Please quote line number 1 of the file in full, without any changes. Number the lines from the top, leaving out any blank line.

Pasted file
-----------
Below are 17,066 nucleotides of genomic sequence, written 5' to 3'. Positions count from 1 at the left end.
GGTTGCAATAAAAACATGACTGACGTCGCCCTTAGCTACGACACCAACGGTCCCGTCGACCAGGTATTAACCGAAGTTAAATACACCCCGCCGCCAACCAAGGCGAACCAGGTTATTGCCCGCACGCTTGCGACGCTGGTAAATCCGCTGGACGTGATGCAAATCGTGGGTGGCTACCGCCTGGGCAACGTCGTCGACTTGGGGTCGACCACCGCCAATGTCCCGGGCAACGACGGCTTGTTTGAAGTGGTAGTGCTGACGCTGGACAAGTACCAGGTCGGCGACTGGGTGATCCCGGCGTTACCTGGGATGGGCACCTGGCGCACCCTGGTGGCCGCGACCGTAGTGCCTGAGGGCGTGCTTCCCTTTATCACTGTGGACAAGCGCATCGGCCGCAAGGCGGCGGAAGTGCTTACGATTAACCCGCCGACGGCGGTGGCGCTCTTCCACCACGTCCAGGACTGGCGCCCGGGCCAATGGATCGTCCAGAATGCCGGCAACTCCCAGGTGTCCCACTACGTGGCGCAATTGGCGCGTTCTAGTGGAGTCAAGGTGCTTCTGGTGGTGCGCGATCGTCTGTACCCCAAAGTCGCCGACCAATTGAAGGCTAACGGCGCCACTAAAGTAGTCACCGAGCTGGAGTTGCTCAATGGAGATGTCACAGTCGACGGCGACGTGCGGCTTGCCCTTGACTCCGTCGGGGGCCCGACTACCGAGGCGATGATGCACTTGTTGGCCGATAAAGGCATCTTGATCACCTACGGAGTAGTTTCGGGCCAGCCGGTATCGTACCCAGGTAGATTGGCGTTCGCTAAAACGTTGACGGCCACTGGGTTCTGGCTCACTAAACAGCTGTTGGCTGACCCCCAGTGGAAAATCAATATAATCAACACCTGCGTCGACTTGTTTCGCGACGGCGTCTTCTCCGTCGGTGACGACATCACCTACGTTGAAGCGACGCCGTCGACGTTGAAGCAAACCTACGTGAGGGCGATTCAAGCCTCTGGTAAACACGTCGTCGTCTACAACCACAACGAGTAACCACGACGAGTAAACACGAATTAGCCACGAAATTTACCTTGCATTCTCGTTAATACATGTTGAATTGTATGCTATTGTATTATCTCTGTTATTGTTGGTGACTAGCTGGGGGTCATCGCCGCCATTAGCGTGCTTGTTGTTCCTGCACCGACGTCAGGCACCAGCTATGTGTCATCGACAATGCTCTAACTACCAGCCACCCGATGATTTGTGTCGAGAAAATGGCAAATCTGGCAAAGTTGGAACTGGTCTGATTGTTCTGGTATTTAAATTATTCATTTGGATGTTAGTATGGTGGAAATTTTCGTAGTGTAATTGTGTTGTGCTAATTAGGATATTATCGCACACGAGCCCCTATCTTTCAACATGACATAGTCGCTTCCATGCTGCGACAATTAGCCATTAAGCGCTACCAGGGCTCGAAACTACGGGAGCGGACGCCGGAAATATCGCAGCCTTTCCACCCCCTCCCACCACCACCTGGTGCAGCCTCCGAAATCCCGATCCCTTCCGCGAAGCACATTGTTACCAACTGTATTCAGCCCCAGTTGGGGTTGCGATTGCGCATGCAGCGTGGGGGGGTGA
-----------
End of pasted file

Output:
Below are 17,066 nucleotides of genomic sequence, written 5' to 3'. Positions count from 1 at the left end.